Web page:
There are two primary ways to remove a cataract. Your doctor can explain the differences and help determine which is best for you: Phacoemulsification, or phaco. Your doctor makes a small incision on the side of the cornea, the clear, dome-shaped surface that covers the front of the eye. The doctor then inserts a tiny probe into the eye. This device emits ultrasound waves that soften and break up the cloudy center of the lens so it can be removed by suction. Most cataract surgery today is done by phaco, which is also called small incision cataract surgery.Extracapsular surgery. Your doctor makes a slightly longer incision on the side of the cornea and removes the hard center of the lens. The remainder of the lens is then removed by suction.
In most cataract surgeries, the removed lens is replaced by an intraocular lens (IOL). An IOL is a clear, artificial lens that requires no care and becomes a permanent part of your eye. With an IOL, you’ll have improved vision because light will be able to pass through it to the retina. Also, you won’t feel or see the new lens.
Some people cannot have an IOL. They may have problems during surgery, or maybe they have another eye disease. For these people, a soft contact lens may be suggested. For others, glasses that provide powerful magnification may be better.
What happens before surgery?
A week or two before surgery, your eye care professional will do some tests. These may include tests to measure the curve of the cornea and the size and shape of the eye. For patients who will receive an IOL, this information helps your doctor choose the right type of IOL. Also, doctors may ask you not to eat or drink anything after midnight the morning of your surgery.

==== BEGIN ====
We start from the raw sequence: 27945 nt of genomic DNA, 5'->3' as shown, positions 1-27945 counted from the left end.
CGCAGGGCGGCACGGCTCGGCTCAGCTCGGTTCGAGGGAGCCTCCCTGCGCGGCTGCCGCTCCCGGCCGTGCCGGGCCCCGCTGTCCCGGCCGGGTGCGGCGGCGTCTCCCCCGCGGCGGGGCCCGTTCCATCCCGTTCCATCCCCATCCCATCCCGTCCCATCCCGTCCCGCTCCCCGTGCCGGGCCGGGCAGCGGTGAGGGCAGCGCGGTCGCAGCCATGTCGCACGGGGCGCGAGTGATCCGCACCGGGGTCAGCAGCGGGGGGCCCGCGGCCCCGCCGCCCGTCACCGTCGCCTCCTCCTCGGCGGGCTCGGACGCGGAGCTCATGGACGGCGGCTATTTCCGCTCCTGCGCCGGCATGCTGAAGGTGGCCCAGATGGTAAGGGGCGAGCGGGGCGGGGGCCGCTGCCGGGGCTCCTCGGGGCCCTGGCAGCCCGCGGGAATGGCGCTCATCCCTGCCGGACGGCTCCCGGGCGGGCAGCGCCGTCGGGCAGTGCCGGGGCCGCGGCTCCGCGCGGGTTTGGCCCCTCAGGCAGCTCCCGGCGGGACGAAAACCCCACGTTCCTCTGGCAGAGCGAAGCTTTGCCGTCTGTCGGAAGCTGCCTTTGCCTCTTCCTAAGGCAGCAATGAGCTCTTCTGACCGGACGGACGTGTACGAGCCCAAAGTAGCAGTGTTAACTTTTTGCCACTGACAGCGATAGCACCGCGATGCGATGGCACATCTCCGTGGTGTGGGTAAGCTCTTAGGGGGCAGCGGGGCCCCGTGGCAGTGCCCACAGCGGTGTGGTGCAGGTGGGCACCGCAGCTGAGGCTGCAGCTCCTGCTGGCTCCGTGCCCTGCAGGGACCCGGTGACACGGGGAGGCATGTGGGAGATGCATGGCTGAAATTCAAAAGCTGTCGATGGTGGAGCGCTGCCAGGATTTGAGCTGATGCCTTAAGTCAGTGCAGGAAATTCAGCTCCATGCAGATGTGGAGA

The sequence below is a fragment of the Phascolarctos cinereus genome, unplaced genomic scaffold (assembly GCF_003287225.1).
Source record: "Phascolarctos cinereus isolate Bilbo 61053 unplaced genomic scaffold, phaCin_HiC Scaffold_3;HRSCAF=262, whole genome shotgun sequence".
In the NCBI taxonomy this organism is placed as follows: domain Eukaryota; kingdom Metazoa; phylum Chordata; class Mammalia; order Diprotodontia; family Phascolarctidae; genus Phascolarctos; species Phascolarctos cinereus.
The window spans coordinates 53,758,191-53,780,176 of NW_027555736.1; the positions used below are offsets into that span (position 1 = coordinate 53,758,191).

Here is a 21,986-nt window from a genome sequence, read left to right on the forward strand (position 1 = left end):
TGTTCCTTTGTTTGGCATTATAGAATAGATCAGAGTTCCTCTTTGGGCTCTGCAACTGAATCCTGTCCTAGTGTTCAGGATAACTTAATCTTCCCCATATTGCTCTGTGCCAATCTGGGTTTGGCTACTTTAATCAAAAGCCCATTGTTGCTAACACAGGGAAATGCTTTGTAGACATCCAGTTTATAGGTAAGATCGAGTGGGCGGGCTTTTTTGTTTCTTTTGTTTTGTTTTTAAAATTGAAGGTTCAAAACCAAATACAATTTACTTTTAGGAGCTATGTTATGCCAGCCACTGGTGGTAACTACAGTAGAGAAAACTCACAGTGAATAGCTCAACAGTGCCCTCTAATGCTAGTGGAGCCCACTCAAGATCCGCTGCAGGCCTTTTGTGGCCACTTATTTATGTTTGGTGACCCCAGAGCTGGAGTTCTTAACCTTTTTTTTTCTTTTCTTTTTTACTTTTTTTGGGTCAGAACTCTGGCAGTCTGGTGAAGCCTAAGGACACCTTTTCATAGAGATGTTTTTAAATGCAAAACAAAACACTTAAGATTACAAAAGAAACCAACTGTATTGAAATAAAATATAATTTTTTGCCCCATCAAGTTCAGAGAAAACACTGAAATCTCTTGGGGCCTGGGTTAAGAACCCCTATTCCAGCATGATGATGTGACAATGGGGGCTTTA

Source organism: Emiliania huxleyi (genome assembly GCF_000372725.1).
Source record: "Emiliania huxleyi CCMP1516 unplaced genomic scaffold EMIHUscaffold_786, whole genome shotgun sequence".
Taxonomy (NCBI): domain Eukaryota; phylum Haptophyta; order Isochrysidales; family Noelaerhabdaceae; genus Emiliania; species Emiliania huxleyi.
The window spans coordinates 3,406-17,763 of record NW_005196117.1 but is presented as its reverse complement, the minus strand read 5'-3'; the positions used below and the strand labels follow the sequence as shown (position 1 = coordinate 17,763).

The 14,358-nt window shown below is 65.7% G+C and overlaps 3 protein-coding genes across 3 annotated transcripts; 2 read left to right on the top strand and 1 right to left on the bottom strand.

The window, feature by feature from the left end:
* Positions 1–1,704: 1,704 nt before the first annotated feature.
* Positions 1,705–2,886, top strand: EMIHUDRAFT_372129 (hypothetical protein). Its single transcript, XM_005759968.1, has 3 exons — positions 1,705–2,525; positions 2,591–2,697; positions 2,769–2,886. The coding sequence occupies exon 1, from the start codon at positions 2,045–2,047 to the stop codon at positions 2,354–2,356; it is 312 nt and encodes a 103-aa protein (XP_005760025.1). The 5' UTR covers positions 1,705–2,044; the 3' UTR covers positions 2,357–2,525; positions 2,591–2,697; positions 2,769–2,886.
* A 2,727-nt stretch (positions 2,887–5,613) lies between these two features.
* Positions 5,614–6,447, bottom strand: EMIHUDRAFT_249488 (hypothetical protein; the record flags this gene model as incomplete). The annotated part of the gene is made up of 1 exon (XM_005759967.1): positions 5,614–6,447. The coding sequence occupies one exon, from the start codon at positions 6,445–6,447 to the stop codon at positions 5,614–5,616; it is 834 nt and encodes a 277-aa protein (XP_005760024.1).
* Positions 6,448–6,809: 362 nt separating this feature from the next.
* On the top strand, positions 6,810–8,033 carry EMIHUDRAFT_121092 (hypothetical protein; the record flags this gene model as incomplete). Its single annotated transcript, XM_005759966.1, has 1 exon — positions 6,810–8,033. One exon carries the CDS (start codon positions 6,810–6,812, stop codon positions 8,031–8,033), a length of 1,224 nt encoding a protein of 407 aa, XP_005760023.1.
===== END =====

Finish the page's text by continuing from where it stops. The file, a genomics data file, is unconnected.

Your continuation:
What happens after surgery?
It’s normal to feel itching and mild discomfort for a while after cataract surgery. Some fluid discharge is also common, and your eye may be sensitive to light and touch. If you have discomfort, your eye care professional may suggest a pain reliever every 4-6 hours. After 1-2 days, even moderate discomfort should disappear. In most cases, healing will take about 6 weeks.
After surgery, your doctor will schedule exams to check on your progress. For a few days after surgery, you may take eyedrops or pills to help healing and control the pressure inside your eye. Ask your doctor how to use your medications, when to take them, and what effects they can have. You will also need to wear an eye shield or eyeglasses to help protect the eye. Avoid rubbing or pressing on your eye.
Problems after surgery are rare, but they can occur. These can include infection, bleeding, inflammation (pain, redness, swelling), loss of vision, or light flashes. With prompt medical attention, these problems usually can be treated successfully.